Continue reading The Bullwhip Effect of COVID-19 on Supply Chain" />
With the above in the background, no economist is daring to put out a model that predicts the impact of COVID -19 on the global economy. According to “Erin Duffin,” it is predicted that most major impacted economies will lose at least 2.4 per of their GDP in 2020. A 0.4% drop in economic growth is estimated to be around 3.5 trillion U.S. dollars in lost economic output.
If we reflect our thoughts on how it could impact the global supply chain, it is good and bad news, and we are entering into a period of uncertainty and chaos. Maturity is all about discovering that everything to do with the acceptance of “not knowing.” We are gaging at unknown unknowns. By accepting what we don’t know, we would demonstrate matured reactions to this global pandemic in managing supply chains globally. Generally, supply chains work in proactive mode; we are in a reactive way to navigate new challenges; the supply chain professionals across the globe are looking to build resilience into their supply chains.
Resilient supply chains are skilled at preparing and responding to and recovering from unexpected disruptions by maintaining the continuity of operations. Generally, such a concept of resilience incorporates a variety of agile traits such as robustness and flexibility. Business risk management and continuity, along with reactive planning, become priorities of the management team.
As the pandemic crisis deepened and nations have begun instituting lockdowns, supply chains have been experiencing something completely new and unknown phenomena of systemic demand shocks. People are stocking up least expected products, and the most talked-about example, toilet paper, is ironically usually the go-to example of a perfectly forecastable product, since the end consumption is usually rather stable. There seemed to be a fear that food supply chains would be unable to respond to this unprecedented, massive spike in demand. In the case of toilet paper, it is not a product shortage; it all about the ability to replenish and meet the demand requirements.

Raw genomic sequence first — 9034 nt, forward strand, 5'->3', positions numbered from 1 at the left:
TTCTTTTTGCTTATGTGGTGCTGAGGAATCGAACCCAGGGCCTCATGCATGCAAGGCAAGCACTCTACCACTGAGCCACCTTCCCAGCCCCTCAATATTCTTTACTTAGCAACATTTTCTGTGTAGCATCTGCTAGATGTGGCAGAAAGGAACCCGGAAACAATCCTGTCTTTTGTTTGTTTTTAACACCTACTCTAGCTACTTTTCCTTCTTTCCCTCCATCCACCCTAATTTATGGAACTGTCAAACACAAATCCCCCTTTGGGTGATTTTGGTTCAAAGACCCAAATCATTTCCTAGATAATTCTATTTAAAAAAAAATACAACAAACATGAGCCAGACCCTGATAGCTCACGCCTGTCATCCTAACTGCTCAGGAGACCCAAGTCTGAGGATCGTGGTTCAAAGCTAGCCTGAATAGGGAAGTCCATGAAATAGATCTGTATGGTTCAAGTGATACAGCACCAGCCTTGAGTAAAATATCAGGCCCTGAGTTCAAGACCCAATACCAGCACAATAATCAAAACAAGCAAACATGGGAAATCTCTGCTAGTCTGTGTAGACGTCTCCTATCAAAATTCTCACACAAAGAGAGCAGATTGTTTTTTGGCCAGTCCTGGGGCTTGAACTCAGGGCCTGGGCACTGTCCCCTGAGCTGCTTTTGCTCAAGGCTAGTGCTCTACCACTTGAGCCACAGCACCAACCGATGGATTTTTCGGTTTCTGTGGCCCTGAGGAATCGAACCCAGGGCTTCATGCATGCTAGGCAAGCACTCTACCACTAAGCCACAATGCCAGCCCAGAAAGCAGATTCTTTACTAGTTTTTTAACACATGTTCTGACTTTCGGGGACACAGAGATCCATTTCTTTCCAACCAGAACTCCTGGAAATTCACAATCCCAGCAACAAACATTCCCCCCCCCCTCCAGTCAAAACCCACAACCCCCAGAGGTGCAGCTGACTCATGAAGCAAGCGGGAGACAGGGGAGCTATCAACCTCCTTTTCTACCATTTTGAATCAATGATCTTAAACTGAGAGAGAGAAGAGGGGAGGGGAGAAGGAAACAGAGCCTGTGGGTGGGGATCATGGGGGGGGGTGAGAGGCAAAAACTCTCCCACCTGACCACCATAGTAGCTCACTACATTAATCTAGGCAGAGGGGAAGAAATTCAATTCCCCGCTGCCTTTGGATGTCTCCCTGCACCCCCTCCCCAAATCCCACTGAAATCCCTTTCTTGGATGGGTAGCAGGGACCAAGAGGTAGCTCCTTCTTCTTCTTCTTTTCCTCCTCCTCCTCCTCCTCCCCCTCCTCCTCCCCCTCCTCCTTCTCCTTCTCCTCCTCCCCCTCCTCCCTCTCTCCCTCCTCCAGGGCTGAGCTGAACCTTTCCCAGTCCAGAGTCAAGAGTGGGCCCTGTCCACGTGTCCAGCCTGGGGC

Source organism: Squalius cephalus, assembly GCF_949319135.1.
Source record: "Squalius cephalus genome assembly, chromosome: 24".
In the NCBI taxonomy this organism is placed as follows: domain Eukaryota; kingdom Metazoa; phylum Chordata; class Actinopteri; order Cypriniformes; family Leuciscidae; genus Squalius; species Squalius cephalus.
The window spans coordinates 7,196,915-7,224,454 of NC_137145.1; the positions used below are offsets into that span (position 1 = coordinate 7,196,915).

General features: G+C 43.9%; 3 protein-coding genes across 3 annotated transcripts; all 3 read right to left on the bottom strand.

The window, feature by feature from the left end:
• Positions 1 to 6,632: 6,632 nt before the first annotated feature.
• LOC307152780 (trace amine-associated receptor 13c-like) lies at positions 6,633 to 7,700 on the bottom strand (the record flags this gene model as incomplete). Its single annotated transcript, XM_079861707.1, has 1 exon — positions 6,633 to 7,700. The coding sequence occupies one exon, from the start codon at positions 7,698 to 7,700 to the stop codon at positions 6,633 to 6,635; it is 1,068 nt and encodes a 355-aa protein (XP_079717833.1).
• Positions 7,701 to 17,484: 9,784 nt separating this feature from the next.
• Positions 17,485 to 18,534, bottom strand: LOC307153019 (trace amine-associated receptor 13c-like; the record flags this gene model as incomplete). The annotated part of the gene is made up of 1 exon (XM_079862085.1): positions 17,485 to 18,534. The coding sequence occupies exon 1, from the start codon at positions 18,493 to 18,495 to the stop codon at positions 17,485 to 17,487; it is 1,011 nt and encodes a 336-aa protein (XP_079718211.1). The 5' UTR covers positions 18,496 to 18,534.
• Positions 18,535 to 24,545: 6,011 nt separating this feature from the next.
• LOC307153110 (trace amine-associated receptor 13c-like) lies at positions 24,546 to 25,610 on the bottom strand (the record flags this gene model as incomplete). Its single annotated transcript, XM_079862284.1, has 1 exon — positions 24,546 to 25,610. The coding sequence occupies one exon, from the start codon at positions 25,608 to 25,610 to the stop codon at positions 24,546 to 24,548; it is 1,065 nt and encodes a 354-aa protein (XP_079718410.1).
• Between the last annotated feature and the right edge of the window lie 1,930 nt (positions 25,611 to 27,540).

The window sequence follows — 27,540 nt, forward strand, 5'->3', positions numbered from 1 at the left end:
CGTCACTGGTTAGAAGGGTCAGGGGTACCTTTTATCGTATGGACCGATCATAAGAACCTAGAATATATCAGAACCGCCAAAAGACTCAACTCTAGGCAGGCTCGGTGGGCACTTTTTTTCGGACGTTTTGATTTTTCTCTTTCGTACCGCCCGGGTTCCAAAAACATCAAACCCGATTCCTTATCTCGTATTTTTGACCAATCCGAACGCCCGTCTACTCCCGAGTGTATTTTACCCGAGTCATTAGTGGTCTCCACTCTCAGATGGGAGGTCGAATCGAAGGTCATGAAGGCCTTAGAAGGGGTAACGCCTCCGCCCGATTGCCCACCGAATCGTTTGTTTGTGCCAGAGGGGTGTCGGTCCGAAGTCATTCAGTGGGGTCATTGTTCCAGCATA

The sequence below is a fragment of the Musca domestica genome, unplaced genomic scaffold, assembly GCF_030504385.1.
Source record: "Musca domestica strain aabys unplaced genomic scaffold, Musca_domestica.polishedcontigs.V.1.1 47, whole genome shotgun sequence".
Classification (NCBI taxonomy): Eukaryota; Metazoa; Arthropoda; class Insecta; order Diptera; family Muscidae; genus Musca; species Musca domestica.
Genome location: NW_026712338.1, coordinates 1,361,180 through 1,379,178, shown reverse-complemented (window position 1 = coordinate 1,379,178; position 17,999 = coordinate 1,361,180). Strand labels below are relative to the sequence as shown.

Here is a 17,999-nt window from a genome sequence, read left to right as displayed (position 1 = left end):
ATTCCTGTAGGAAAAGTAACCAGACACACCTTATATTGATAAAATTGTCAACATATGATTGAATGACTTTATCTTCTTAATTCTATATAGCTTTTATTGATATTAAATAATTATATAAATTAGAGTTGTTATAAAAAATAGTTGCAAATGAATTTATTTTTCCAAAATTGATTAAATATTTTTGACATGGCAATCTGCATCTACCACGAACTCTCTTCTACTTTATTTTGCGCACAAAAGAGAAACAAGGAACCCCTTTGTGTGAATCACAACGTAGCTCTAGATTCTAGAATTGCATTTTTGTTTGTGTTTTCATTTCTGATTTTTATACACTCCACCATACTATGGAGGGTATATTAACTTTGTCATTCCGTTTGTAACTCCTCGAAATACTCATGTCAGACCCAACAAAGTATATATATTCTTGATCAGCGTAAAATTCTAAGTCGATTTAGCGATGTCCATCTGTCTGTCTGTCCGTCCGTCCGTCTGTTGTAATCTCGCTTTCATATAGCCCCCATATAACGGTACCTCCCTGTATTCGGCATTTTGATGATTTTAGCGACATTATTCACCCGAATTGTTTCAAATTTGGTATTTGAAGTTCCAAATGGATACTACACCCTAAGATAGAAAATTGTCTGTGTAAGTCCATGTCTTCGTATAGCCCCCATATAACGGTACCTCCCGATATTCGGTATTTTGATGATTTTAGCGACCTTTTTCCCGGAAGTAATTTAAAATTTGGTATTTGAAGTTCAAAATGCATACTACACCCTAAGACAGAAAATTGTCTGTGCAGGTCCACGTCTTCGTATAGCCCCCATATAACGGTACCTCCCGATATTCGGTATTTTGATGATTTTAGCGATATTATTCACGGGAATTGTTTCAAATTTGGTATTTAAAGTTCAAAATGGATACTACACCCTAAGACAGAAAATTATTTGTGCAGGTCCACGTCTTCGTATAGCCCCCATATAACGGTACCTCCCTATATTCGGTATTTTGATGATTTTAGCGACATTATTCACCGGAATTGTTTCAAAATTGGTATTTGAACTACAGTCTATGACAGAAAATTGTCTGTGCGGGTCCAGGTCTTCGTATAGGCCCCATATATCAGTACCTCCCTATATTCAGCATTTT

As the supply of vaccines’ availability for the virus is unknown, we are calling this period as the new normal. The economic impacts are posing challenges to the global supply chains, as mentioned above, and many economists are predicting a deep recession of unknown length. A good example is the automotive industry is contracting as the sales are dropping exponentially. The coronavirus outbreak has heavily impacted the manufacturing industry. OEMs and parts suppliers have yet to return to full production capacity. Consequent delays in delivery might affect the market at multiple levels from postponed new car model launches, shattered supply chains, financially drained SMEs, and dampened vehicle sales in Q1, 2020. The effects will spill over into Q2 as well, with unfulfilled order deliveries due to ongoing production slowdowns.
Figures recently released by the Australian Bureau of Statistics show that 31 percent of Australian citizens have experienced a decrease in income due to the pandemic. Besides, 72 percent of Australian businesses reported that reduced cash flow. These two negative economic factors will have a deep impact on business over the next two months. In Australia alone, the new car sales/demand have seen almost a 50 percent drop due to COVID 19 (source: Darren Gray, Sydney morning herald). The extent of this plunge in sales is pretty unprecedented in modern times, and it’s going to have significant repercussions. According to James Voortman, chief executive of the Australian Automotive Dealer Association